Another consequence of inflation is on everybody that has savings in the bank. If you have money saved you might get every were from 0.2 % to 1 % interest but if the inflation is 4% you will loose money. So what people do if they have enough and can look at substantial loos is to invest their savings either though a pension fund, through investment companies, or make the investments them selves. This works well as log as the market is expanding and everybody is making a profit but in times like these investors can look at substantial looses and even more than they would have if they had kept the money in the bank on a regular account. This can lead to even more speculation and risk taking leading to even greater instability on the market, which again leads to even more money disappearing from the system.

Some would claim that monetary inflation is actually a tax by which government or kings for that matter transfers wealth from its people to itself. Inflation is perhaps the most destructive tax that can be imposed on people but it is unfortunately also the easiest one for a government to impose – it just needs to print more money than needed. It results in the transfer of enormous amounts of wealth from the hands of people to the hands of those speculators shrewd enough to take advantage of the price volatility inflation causes in the markets.

Inflation is a strike against the welfare state. In most western countries a large majority of employees work for the government either directly or indirectly. All the funding for the states activities comes from the taxes it is able to impose on its citizens so there is a clear interest for the state to decrease the wage demand from the public servants and the money they spend on behalf of taxpayers. However, when the wages in the private sector increase as we could see post 2007 then there becomes a demand from the public servants to get paid more. The money to fund this increase can either be found in continuing to have a significant wage gap between the public and private sector, by increasing taxes or by decreasing government spending. But many governments have opted to do neither because it was politically unsound so what they have done if they could was to increase inflation either though printing or though borrowing. This is what we have seen in Greece, Italy and the US who have resorted to systems were they are spending significantly more than they GDP would normally allow for.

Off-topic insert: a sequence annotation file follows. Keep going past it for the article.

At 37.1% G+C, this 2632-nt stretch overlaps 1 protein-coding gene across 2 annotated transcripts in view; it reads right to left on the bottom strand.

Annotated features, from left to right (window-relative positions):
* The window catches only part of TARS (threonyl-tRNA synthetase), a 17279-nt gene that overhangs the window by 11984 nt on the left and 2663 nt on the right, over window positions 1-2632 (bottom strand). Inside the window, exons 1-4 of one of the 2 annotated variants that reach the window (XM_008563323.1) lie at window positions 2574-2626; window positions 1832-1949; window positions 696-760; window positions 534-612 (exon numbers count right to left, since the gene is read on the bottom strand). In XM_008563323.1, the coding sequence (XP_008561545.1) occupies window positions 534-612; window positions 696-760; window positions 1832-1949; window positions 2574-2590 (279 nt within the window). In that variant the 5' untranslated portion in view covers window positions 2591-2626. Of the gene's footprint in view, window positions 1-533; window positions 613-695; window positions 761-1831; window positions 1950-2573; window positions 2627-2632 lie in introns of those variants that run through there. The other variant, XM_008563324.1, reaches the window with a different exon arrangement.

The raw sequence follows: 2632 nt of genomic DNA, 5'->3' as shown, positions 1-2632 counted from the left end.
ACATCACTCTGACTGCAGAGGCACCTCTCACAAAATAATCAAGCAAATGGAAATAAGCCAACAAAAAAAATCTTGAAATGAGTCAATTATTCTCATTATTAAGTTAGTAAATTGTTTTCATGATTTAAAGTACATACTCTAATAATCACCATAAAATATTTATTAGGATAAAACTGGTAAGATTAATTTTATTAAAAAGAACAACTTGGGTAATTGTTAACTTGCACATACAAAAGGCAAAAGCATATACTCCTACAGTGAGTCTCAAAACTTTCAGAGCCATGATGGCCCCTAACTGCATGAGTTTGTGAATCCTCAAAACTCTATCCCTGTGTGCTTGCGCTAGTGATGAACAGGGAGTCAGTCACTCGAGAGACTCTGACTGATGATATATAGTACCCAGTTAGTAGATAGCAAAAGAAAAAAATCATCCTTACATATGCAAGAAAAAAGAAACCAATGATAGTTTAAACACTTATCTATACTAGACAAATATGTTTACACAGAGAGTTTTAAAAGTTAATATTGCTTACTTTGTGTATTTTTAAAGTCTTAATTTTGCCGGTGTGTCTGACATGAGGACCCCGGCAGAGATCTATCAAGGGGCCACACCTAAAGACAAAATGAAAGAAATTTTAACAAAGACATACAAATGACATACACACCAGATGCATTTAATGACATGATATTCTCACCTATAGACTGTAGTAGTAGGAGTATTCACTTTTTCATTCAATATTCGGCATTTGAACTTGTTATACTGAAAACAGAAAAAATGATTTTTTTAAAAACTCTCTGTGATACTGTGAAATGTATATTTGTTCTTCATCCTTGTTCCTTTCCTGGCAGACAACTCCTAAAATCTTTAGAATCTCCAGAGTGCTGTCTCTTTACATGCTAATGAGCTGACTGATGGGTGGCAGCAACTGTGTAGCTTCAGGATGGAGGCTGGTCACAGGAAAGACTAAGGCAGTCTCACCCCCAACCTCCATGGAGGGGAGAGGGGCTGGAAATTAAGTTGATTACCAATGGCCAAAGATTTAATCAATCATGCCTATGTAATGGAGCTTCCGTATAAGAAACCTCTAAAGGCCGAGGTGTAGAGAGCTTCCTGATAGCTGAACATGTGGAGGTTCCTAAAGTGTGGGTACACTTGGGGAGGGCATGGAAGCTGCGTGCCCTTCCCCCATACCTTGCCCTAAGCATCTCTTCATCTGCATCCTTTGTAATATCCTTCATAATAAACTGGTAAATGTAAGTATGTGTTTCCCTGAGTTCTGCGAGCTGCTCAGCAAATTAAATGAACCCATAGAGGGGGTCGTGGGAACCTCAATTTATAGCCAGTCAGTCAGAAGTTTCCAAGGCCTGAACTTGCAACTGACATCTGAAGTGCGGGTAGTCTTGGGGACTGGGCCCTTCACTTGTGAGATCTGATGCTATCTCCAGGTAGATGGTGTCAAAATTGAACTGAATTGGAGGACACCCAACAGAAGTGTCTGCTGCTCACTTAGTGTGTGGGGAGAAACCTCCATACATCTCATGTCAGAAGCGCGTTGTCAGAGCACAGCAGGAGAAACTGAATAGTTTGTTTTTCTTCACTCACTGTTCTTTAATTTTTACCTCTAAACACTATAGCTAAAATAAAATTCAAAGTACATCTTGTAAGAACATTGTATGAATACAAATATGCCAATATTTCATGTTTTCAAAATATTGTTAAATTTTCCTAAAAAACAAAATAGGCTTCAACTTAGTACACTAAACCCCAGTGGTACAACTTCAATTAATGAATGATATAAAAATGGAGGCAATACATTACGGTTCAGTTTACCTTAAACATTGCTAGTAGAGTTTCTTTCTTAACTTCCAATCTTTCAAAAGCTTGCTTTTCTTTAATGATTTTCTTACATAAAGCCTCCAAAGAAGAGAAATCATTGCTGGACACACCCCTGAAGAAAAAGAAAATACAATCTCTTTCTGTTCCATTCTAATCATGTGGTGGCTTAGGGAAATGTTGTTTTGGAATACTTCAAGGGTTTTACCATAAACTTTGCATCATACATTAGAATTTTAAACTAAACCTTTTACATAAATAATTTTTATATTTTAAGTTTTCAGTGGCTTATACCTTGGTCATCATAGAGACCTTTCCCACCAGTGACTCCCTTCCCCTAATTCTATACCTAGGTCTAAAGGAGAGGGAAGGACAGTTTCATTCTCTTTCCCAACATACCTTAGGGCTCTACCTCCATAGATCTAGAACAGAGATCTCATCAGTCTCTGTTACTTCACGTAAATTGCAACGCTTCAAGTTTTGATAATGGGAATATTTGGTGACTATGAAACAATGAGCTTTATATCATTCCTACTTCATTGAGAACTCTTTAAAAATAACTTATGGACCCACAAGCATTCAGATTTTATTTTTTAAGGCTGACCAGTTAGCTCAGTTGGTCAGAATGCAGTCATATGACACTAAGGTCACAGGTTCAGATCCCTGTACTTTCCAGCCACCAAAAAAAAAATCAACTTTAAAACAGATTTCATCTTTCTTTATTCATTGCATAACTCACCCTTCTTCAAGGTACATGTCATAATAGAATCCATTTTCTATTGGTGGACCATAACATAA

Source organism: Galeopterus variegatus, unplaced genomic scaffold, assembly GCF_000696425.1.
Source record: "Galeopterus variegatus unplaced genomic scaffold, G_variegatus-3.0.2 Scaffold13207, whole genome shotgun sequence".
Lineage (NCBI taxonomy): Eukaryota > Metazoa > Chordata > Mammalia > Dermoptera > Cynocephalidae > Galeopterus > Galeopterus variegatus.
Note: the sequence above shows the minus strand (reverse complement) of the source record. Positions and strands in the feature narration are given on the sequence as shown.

So what can governments do? And this is where it becomes tricky and more a thing belonging to ideology or theology. One ideology would prescribe to cut government spending at all costs and decrease the budget to what is actually is coming in in the form of tax revenue. Another group would go the other way and use money to boost the market and crate jobs feed by government activity like infrastructure or better education etc. The thing is that we do not really know the dynamics of a globalised economy at the scale we see today. There is no theory that will prescribe what to do if we want to keep our welfare state in some form of working order and keeping an society which can provide the benefits which we have fought hard to get over one hundred years.

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The financial crisis – too big to manage

The financial crisis Inquiry report have been published and it though reading. For many of us the biggest question about the crisis has been WHY did this happen? And as it actually did the second question is HOW could it be avoided?

The financial Crisis commission has worked since 2009 and has come up with a series of answers to some of these essential questions. The report itself is about 660 pages so I have just taken some of the conclusions and comments that they have come up with.

We conclude this financial crisis was avoidable. The crisis was the result of human action and inaction, not of Mother Nature or computer models gone haywire. The captains of finance and the public stewards of our financial system ignored warnings and failed to question, understand, and manage evolving risks within a system essential to the well-being of the American public.

Despite the expressed view of many on Wall Street and in Washington that the crisis could not have been foreseen or avoided, there were warning signs. The tragedy was that they were ignored or discounted.”

There were plenty of signs and I do not think that anybody thought that the crisis was avoidable the real question was who would “blink” first? As the money kept pouring in and stocks rocketed, we all knew that at some point it would all cave in and the ones that were left behind would be the ones who sat with the bill. Most people in government and the finance are reasonable intelligent people, but they were caught up in their own arrogance and willingness to gamble with big money, like the people at Citygroup and others.

“The CEO of Citigroup told the Commission that a $40 billion position in highly rated mortgage securities would “not in any way have excited my attention,” and the co-head of Citigroup’s investment bank said he spent “a small fraction of 1%” of his time on those securities. In this instance, too big to fail meant too big to manage.

We conclude widespread failures in financial regulation and supervision proved devastating to the stability of the nation’s financial markets. The sentries were not at their posts, in no small part due to the widely accepted faith in the self-correcting nature of the markets and the ability of financial institutions to effectively police themselves.

Yet we do not accept the view that regulators lacked the power to protect the financial system. They had ample power in many arenas and they chose not to use it.